You don’t have to be in public office to have a big, positive impact on your community,” says Lyn Burke ‘83. But as the daughter of a long-serving Massachusetts state legislator, she didn’t always believe that.
Burke studied political science at Suffolk while working at the State House and planning a career in government. For two decades she worked in and around politics, building a strong reputation in government relations. She considered following in her father’s footsteps and running for office. Then a chance meeting on an airplane changed her trajectory.
Light bulb moment
“I met an artist who had a vision for bringing projection art to Boston,” says Burke. She was aware of large-scale-lighting public art projects— intricate light shows with narratives and audio are projected onto famous buildings—in major cities around the world. “So the thought of bringing one to Boston captured my imagination.”
Burke knew there would be significant obstacles to such a project: funding, permitting, and logistics chief among them. With her political savvy, she was just the right person to navigate the bureaucracy and bring the concept to life.
That in-flight conversation led to “Lights of Boston 2015,” a holiday light and music show that illuminated the Boston Public Library and delighted passersby.
A new mission
“Lights of Boston” was such a success that Burke decided to continue full-time with the work. She cofounded Luminartz, a non-profit that works with artists and arts agencies to provide logistical and government relations support for lighting-based public art projects, with long-time friend and designer Stacey Maclay. Through Luminartz, Burke finds the right mix of grants and sponsorships to support public art events and works with community groups to amplify resources.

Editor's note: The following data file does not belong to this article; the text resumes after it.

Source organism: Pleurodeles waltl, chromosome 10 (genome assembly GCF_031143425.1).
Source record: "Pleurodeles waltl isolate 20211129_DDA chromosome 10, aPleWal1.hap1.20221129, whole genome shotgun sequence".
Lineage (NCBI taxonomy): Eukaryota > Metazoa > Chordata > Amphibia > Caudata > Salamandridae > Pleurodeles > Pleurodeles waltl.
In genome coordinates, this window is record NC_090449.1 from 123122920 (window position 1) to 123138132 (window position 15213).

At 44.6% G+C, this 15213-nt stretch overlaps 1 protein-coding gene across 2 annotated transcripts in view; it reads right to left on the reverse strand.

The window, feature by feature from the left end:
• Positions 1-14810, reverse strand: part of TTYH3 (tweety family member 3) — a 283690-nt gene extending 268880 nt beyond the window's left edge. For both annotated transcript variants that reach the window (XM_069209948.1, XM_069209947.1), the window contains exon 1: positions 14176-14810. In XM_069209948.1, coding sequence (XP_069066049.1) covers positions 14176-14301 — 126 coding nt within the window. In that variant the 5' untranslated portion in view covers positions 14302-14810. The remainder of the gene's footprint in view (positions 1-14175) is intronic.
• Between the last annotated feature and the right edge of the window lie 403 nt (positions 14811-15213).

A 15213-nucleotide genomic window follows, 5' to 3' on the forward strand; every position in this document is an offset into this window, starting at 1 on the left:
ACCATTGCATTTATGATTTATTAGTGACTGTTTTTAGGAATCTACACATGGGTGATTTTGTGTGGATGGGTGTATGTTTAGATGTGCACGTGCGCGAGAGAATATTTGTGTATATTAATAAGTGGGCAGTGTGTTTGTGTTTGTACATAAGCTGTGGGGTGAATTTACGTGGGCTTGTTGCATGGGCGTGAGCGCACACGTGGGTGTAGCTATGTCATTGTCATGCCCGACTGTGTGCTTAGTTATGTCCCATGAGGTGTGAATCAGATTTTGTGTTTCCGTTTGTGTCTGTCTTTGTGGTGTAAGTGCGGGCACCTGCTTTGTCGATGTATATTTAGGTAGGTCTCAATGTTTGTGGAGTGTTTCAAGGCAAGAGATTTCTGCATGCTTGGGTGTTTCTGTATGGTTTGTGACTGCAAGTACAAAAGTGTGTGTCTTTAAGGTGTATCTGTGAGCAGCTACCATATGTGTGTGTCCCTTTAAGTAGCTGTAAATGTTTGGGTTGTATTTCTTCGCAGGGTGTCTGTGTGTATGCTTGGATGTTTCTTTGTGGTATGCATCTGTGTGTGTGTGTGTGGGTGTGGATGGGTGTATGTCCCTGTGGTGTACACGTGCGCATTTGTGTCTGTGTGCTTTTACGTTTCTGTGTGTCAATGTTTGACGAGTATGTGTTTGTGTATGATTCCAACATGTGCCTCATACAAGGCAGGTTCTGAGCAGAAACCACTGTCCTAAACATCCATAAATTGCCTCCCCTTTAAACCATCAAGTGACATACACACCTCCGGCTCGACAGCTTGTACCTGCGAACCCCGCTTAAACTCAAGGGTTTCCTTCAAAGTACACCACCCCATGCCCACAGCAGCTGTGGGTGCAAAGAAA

“We give artists a platform and a paycheck,” she says. “And our events have a broader impact for the city, entertaining families, bringing more people into the city in the evenings, and boosting the local economy with that increased foot traffic.
(Solar Forest by Vanessa Till Studio)
Burke’s most prominent partnership to date has been on ILLUMINUS, an annual lighting festival in Boston. ILLUMINUS 2017 —presented by Luminartz, Illuminus Boston, and the Downtown Boston Business Improvement District —brought together more than 20 artists to create immersive, interactive displays in Downtown Boston, which encompasses Suffolk’s campus, during two nights in November. She is hard at work now planning an even more ambitious ILLUMINUS event for 2018.
“It can get lonely on a daily basis to work behind the scenes,” says Burke. “But it’s worth it to see people in the streets holding hands, singing, dancing, creating friendships and fellowship. Public art is the catalyst for bringing diverse communities together.”